by KEVIN TAYLOR & r & & r & & lt;span class= & quot;dropcap & quot; & L & lt;/span & ike most people who run a food bank, Alice Wallace has an almost comically small budget that needs to stretch across an entire year of paying salaries, paying bills and buying grub.

"We have to be really careful with meat because we get so little of it," says Wallace from the Bonner Community Food Center in Sandpoint. "It makes a big dent in the budget."

Until recently, she was able to give her customers meat that had made a big dent somewhere else -- like in somebody's car or truck out on the highway.

"We like to get [meat] ... when we get roadkill," Wallace says.

It may seem anachronistic -- here in the 21st century and the new millennium and all -- that roadkill is still on the menu around Spokane and North Idaho.

Even as larger food banks like Second Harvest no longer accept it, salvaged roadkill is still delivered to the Union Gospel Mission in Spokane. And in Idaho, small-town food banks and churches with soup kitchens gladly accepted roadkill until the programs shut down in recent years.

There's no shortage at the source, especially in places like Boundary County, which one Idaho highway worker calls, "the roadkill capital of the world."

"Just the other day somebody told me 63 moose had been hit on [U.S. Highway] 95 between Sandpoint and Bonners Ferry. It's such a shame to let that much go to waste," says Wayne Bomba, a butcher who runs Pack River Meat Salvage north of Sandpoint.

Bomba is trying to revive the volunteer gleaner program.

"Technically, it's against the law," says Ken Hoff, who runs a gleaner program in Spokane organized through the Inland Northwest Wildlife Council. But he agrees whole-heartedly with Bomba. "As concerned sportsmen and concerned citizens of this region, it seemed a horrible waste."

Here is how people arrived at the parting of the ways.

"We did serve roadkill to inmates through our own gleaner program," says Capt. Ben Wolfinger of the Kootenai County Sheriff's Office. Until, that is, "there was one inmate who sued."

It was in the mid-1990s. An inmate argued that his platter of splatter had made him sick and wasn't USDA approved, Wolfinger recalls. So the gleaner program went the way of all flesh, as they say.

Wolfinger sighs. "That program saved us thousands of dollars in food costs. And most guys in North Idaho, when they come to jail, they are used to eating deer and elk. Seriously, it's good food."

& lt;span class= & quot;dropcap & quot; & M & lt;/span & aybe it's the incessant advance of modern times, but a heaping of roadkill meat is not universally hailed. And it may be that this changing dynamic is just as much a challenge as high gas prices to keeping the gleaner programs active.

"We've tried through the years here in Coeur d'Alene to keep something going, but the first time a volunteer gets called out at 2 in the morning to butcher a moose in a foot of snow ... it loses its allure," says Craig Walker, regional conservation officer for the Idaho Department of Fish and Game.

And the programs are all volunteer. Strictly speaking, as Hoff says, it is against the law in both states to take dead animals off the side of the road -- for meat or trophy antlers or gall bladders or whatever else.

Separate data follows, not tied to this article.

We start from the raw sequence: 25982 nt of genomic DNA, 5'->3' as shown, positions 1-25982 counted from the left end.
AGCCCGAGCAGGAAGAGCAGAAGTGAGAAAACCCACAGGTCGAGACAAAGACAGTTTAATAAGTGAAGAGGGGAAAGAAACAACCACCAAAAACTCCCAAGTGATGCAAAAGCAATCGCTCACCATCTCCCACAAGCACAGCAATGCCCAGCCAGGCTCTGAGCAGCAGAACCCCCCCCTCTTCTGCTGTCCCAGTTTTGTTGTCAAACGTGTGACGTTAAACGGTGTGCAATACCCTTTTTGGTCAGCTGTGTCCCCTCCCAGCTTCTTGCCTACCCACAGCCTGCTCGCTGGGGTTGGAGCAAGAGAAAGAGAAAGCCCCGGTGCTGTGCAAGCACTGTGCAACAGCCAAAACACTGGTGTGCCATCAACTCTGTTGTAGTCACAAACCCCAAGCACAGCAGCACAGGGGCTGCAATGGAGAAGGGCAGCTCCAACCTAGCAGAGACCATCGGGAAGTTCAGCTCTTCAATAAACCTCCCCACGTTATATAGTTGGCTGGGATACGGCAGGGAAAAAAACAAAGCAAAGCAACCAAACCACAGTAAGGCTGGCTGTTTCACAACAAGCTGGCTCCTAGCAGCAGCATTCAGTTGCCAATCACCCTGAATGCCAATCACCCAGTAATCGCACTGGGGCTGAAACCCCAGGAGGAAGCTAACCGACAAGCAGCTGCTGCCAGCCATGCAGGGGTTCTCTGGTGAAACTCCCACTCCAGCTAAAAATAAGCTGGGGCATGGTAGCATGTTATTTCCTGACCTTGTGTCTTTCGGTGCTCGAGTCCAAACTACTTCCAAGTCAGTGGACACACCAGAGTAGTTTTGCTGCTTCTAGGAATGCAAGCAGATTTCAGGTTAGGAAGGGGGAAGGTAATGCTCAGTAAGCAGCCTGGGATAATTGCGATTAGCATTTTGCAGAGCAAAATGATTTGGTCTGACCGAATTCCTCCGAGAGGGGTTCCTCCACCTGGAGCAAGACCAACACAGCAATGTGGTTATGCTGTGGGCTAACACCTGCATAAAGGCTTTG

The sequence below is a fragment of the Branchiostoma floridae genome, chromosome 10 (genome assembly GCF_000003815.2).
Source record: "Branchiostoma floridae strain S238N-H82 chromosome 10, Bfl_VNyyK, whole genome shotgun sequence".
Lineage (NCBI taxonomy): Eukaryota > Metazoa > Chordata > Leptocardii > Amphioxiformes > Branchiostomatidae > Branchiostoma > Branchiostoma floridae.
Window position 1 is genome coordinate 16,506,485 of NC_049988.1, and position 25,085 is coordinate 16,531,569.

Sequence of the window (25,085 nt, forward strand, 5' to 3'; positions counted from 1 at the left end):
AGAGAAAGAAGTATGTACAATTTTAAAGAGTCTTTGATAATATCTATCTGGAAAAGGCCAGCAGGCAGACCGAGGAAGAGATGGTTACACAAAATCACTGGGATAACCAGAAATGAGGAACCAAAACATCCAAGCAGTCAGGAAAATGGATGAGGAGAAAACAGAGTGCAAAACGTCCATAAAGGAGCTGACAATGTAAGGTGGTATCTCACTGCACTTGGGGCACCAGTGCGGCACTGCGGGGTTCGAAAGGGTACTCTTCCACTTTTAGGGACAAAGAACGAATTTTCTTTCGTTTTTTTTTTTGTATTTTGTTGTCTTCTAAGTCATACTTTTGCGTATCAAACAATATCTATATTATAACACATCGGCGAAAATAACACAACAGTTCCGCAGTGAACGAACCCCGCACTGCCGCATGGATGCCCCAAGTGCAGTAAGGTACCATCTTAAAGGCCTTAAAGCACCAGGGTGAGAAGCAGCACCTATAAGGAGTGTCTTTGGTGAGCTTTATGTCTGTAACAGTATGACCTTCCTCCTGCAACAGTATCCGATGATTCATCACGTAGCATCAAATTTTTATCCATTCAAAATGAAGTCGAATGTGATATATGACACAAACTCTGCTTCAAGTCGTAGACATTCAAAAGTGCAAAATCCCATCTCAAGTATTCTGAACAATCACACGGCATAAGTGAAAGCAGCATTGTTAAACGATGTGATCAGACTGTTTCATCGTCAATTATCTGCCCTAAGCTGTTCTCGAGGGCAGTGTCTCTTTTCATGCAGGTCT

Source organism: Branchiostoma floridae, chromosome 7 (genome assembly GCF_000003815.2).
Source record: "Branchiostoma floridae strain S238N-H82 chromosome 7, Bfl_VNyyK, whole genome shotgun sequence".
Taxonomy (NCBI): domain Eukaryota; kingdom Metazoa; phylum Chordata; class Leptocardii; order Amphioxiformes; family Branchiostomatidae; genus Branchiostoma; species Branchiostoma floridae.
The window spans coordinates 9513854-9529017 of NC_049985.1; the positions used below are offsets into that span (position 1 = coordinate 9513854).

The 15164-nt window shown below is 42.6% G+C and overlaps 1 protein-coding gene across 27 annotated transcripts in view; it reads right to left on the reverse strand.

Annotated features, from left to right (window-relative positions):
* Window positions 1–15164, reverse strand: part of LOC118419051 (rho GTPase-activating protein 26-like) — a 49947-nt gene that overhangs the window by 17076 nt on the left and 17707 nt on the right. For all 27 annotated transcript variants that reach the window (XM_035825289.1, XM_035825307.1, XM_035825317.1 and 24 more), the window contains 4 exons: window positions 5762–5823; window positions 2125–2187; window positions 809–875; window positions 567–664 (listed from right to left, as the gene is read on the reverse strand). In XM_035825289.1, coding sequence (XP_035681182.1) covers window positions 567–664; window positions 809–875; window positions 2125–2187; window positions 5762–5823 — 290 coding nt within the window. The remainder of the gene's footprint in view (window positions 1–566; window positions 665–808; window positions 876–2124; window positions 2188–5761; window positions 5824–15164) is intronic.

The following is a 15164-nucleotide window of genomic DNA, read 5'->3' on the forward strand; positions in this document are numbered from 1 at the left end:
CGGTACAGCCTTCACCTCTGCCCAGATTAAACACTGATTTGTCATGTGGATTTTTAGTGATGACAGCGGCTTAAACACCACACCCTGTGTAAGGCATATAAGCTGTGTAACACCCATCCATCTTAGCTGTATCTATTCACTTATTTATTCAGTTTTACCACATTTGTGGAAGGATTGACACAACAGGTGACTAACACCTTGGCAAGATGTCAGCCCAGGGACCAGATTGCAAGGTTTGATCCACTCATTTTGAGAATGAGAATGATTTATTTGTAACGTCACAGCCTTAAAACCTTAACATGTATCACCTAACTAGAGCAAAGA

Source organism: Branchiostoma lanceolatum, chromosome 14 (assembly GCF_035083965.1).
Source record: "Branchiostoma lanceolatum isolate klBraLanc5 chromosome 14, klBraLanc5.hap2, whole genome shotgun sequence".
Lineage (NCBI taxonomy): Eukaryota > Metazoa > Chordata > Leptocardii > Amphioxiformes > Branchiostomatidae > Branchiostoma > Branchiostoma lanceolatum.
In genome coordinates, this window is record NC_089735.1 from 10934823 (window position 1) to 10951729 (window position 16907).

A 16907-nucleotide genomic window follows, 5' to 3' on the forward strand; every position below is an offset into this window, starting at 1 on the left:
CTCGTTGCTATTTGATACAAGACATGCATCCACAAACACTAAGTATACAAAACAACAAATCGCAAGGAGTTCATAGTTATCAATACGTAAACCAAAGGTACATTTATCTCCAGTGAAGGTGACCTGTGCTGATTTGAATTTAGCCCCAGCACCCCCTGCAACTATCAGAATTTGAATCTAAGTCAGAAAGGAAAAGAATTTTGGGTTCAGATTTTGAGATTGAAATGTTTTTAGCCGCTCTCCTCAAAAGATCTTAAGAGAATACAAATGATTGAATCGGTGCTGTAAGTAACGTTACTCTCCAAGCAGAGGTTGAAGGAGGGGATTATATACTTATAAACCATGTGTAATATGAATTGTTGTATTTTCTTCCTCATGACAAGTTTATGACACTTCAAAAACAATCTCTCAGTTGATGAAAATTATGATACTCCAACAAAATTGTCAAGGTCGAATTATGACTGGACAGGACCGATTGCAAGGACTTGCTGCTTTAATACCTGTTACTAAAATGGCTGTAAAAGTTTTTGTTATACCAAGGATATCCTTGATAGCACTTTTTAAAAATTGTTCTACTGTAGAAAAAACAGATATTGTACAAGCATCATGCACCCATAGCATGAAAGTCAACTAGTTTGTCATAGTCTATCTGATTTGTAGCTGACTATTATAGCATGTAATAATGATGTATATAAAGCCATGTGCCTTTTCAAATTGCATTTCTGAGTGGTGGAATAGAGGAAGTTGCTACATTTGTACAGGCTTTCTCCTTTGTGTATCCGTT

The reason it's outlawed is, "as gross as this sounds, so people don't run around and try to hit animals," says Matt Haag, an Idaho Fish and Game officer in Clark Fork.

Clark Fork and Sandpoint had one of the most active gleaner programs in Idaho until some of the key players moved away, and the higher costs of gas and butchering supplies took a toll.

Haag, like Bomba, is encouraged at renewed interest from potential volunteers. He says he would like to see the program come back.

This would make Wallace happy. "We'd get anywhere from 50 to 200 pounds of meat at a time," she says.

The food bank doesn't automatically place roadkill in the food packets, "because not everybody likes it. And the wrappers just say wild game. People will ask, 'Well, what kind?' And I tell them I don't have a clue but you can take it or not. They usually take it," Wallace says.

The idea is for people not to take all the moose, for example, and leave the raccoon for you.

"I prefer moose over anything," Haag says right away. "A lot depends on the age of the animal and the season it's harvested. Say you shoot a moose late in November after the rut -- it will be tough and gamey. But a moose in late September, before the rut, the meat can be great."

Don't expect roasts, chops or steaks. Again, trying to be fair, roadkill in both states is ground into hamburger or sometimes cut into stew meat.

& lt;span class= & quot;dropcap & quot; & O & lt;/span & ne thing's for sure, there is no shortage. "There are quite a few animals killed -- probably daily -- on our road system," says Idaho Transportation Department maintenance engineer John Perfect. "It's mostly large animals but can be anything from bald eagles eating the roadkill on the road to anything that might cross the road."

The gleaner programs, Craig says, "I don't know if they made that much of a dent. Certain species weren't wanted by them anyhow -- nobody's going to eat a badger! And they needed animals that were in good enough shape to harvest ... and that's not often the case."

Don't fret about waste, however. "Roadkill provides a lot of meals for other beings -- bald eagles, ravens, magpies, coyotes and other scavengers," says Madonna Luers of Washington Fish and Wildlife. "It all gets eaten."

Evergreen State of Consciousness Five Year Anniversary @ Washington Cracker Co. Building

Sat., Jan. 28, 5 p.m.-1:45 a.m.
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About The Author

Kevin Taylor

Kevin Taylor is a staff writer for The Inlander. He has covered politics, the environment, police and the tribes, among many other things.